Welcome to the continuation of last week’s meeting of the Stranger-Than-True Book Club – in which a representative few of author Danielle E. Shipley’s characters come together to discuss some book-related topic or another. A quick ‘hello, again!’ to our current membership: Princess Laraspur from The Wilderhark Tales; Uri and Lucianíel from the “Inspired” novels; Nicky from “So Super Dead”; and yours truly, Lady Marion Hood from The Outlaws of Avalon (the first book of which is, now through the end of July, available for free on Smashwords.com, courtesy of the semiannual Smashwords Summer/Winter sale).

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Marion (First Lady of Sherwood’s Merry Men): Recall you, in honor of Balladry Sol from Danielle’s newest e-publication, “Window’s and Sol: A Bard’s Beginning”, our discourse was centered on heroines / female characters / chicks in fic. To get us rolling again, here’s another quote from “Window’s and Sol”.

…There were any number of things boys could do that girls could not, just as there were things girls could do that boys could not (though fewer of those sprang to mind).

M: Discussion point! The freedoms vs. constraints of being (or writing) a girl character, in Deshipley canon and elsewhere. Who’s got thoughts?

Lucianíel (light elemental, muse, and fictional father figure): As you mention writing, an excerpt from the second “Inspired” novel comes to mind…

“I don’t know. She’s just … no fun to write.” Her nose wrinkled again. “Girls never are.”

“No? Why is that?”

Annabelle’s shoulders hunched in a shrug. “Girl characters are … I mean, they don’t…”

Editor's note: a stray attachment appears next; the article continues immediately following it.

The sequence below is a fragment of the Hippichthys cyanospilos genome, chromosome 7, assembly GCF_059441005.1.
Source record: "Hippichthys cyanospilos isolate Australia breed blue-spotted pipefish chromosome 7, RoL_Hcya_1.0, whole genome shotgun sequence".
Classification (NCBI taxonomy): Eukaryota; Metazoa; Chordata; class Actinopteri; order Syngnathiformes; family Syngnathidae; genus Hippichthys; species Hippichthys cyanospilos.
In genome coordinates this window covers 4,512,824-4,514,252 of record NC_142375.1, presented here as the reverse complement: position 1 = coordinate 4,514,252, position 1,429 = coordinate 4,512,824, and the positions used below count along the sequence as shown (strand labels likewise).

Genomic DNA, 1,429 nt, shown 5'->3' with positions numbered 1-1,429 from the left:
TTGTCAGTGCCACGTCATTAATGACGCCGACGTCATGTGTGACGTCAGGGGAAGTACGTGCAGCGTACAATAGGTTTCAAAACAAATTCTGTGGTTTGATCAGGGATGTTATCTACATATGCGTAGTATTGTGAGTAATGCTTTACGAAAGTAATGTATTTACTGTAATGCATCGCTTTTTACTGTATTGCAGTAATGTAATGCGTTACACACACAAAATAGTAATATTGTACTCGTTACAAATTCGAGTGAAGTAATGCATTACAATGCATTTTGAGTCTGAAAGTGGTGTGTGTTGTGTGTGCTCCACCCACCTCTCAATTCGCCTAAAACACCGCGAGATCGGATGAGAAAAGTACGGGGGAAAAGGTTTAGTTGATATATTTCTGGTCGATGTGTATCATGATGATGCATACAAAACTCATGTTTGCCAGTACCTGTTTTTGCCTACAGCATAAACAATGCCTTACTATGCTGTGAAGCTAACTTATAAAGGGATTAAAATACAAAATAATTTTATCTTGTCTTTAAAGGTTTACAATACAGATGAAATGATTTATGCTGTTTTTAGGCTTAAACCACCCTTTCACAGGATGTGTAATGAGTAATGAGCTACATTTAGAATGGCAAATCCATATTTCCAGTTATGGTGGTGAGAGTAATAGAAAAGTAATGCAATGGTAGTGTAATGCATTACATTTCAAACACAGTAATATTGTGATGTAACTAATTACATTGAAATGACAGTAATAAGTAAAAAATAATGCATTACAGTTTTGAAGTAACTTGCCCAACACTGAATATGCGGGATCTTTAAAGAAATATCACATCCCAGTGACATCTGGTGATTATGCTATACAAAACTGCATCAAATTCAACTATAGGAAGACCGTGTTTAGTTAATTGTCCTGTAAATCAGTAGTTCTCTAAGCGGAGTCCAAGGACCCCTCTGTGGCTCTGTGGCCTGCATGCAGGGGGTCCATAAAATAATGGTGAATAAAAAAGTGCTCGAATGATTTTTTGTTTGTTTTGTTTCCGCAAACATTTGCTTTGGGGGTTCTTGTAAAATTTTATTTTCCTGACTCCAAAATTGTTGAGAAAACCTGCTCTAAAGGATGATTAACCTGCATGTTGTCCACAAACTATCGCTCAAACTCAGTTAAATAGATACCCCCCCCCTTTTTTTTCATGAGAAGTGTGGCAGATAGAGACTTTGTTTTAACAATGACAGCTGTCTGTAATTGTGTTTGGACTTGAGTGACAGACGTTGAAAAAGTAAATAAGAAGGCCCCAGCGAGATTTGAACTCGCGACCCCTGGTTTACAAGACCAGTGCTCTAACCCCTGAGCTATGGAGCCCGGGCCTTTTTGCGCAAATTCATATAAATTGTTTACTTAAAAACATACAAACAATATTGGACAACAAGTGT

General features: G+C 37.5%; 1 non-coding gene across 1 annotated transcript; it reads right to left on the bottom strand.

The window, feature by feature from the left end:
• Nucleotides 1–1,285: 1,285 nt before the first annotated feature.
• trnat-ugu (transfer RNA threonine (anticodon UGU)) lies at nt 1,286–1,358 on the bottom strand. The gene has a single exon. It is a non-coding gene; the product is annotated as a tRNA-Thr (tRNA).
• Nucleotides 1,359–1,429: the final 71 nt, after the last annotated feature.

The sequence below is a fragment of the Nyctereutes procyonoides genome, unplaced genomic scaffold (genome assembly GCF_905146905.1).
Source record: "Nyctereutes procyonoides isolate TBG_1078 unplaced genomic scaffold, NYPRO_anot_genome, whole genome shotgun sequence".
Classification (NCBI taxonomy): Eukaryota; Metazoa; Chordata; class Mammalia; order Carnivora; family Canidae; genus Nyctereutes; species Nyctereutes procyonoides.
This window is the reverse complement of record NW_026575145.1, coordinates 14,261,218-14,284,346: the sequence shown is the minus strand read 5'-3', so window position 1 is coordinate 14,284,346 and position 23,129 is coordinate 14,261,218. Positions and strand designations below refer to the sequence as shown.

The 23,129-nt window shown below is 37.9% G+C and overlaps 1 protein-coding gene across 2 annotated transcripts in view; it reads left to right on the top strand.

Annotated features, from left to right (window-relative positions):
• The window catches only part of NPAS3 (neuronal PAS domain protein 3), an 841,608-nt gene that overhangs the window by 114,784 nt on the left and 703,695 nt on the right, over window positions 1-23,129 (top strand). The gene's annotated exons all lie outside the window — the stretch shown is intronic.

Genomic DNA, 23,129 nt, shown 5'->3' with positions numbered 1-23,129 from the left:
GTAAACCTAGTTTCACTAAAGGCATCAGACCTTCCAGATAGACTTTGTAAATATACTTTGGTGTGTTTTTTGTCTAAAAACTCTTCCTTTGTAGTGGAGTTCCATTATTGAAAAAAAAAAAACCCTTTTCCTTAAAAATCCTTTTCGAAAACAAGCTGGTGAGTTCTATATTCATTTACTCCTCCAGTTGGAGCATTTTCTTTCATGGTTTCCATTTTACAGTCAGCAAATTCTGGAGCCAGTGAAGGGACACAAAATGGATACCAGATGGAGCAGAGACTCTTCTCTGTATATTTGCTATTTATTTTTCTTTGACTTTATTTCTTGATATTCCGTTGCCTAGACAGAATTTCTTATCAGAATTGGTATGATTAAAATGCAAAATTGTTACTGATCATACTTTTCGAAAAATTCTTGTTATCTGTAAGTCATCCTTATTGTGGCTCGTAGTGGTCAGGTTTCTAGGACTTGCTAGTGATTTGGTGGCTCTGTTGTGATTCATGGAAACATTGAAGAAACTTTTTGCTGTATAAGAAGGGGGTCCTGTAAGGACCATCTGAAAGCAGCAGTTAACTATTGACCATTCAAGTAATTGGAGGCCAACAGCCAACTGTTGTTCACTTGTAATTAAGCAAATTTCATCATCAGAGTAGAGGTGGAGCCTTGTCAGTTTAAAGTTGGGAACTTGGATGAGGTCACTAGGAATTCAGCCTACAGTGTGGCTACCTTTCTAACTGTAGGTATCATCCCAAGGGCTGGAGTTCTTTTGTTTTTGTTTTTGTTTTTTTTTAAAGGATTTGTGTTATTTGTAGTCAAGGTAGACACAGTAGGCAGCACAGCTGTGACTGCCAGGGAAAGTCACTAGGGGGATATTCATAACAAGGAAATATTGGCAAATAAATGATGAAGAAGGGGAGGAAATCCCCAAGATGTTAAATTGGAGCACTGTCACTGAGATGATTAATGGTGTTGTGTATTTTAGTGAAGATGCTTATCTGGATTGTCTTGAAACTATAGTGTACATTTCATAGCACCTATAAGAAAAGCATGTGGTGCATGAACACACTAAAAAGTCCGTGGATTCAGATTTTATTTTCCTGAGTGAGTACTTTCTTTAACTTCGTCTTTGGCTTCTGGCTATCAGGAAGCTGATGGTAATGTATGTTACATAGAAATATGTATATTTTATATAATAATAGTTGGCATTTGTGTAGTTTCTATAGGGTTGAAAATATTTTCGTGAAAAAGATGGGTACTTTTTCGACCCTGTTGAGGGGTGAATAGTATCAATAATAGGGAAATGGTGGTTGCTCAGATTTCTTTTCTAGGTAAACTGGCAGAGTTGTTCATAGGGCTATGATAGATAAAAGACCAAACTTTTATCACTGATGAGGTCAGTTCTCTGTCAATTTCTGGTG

“Do they not?” Luc lifted an eyebrow. “And if they do not, where does the fault lie: With the characters, or with their authors? A girl is not an alien, Annabelle. Or at least, no more alien than you.”

“Meh,” she said, her default argument when she had no argument at all. “It’d be easier if all fictional girls were warrior angels with attitude problems.”

“The market may be headed that way,” Luc observed.

Uri (skater girl and Fire of God): Sounds like our Danielle-insert author struggled to identify with her feminine side.

Luc: The larger trouble, I think, was that her feminine side was too busy swooning over male characters to pay the females much attention. And one sees all too often what becomes of fictional women who are treated solely as buttresses in the architecture of a man’s story.

Nicky (genderless super ghost-whisperer): You’d think, though, that problem would only come up when the writers are men. Don’t girls know what goes into being a girl?

Luc: What goes into being a non-fictional girl, perhaps. But fiction is informed by fiction as much as it is by ‘real life’. Artists draw from what they’ve seen in preexisting art. They learn what a story is and how it’s told from other stories. So if the majority of the stories a girl consumes contain only half-sketched, skimmed-over women, that’s what her imagination has to fight against in order to produce better.